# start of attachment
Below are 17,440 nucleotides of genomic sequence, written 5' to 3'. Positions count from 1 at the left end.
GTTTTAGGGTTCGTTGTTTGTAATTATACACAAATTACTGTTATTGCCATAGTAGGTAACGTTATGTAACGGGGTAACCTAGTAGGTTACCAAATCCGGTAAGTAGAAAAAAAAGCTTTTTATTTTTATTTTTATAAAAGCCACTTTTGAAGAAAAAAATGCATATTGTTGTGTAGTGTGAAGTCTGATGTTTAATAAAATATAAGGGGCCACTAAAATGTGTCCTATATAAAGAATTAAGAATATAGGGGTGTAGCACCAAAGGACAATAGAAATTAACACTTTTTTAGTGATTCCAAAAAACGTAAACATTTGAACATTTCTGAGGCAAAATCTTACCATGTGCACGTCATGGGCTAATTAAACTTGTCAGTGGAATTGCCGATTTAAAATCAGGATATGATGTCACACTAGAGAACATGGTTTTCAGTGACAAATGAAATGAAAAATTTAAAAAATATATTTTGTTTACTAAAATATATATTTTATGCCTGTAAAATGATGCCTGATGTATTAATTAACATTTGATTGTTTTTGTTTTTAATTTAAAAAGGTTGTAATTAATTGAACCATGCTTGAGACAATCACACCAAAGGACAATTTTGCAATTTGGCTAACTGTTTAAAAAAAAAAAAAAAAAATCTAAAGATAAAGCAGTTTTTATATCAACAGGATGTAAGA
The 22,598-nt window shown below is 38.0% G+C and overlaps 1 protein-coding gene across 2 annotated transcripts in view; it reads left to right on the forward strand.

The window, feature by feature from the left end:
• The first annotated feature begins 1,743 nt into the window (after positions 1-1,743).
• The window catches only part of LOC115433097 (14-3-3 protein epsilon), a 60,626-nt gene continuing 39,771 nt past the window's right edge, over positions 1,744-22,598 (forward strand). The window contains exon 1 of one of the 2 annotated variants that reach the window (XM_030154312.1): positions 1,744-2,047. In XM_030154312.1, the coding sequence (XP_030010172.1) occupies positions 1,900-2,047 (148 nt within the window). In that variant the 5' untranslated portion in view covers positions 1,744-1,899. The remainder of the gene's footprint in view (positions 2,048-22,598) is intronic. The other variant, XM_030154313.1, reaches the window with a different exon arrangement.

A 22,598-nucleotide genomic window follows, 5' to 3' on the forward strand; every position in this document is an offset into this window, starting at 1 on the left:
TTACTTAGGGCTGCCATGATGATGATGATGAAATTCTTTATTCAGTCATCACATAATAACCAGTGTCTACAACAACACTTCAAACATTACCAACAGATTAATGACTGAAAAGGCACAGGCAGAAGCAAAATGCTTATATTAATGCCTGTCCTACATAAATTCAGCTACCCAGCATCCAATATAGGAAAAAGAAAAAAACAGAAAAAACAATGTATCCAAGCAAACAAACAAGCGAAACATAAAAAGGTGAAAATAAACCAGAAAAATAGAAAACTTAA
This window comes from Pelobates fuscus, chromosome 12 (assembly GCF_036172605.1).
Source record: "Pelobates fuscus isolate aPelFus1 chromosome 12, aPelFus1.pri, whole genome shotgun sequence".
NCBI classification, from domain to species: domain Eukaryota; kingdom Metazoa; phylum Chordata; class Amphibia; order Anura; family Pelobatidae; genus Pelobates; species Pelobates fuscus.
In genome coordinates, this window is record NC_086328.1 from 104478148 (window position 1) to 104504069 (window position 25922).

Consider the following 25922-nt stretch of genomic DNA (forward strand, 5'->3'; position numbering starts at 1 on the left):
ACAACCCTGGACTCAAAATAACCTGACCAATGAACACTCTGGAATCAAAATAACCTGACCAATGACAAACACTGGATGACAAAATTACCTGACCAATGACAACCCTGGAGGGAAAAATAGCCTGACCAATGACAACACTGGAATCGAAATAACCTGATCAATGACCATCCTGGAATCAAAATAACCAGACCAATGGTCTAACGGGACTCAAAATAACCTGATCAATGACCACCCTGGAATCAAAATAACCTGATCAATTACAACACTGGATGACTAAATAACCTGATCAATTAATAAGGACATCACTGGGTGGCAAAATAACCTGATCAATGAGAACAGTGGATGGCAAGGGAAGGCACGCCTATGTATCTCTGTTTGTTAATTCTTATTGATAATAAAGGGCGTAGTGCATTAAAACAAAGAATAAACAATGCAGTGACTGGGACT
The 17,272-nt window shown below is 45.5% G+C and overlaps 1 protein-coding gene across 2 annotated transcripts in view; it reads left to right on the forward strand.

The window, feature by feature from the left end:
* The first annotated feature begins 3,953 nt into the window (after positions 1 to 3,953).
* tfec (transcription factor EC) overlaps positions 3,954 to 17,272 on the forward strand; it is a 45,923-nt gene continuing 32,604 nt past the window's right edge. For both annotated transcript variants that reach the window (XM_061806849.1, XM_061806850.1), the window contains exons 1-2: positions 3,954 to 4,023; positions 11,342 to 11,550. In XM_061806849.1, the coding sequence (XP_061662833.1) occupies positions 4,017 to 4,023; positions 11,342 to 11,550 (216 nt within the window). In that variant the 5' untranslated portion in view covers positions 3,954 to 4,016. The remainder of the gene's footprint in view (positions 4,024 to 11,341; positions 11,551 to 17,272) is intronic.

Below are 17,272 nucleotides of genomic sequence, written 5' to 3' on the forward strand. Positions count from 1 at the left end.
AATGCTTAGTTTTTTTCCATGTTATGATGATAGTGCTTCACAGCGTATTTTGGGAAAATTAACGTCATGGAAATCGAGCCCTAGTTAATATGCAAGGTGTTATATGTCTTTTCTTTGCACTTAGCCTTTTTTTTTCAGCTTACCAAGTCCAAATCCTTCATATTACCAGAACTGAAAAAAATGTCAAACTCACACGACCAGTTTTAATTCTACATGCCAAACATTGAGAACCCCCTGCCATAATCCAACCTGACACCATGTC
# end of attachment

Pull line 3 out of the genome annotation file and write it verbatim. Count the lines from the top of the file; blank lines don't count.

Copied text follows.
The 22,598-nt window shown below is 38.0% G+C and overlaps 1 protein-coding gene across 2 annotated transcripts in view; it reads left to right on the forward strand.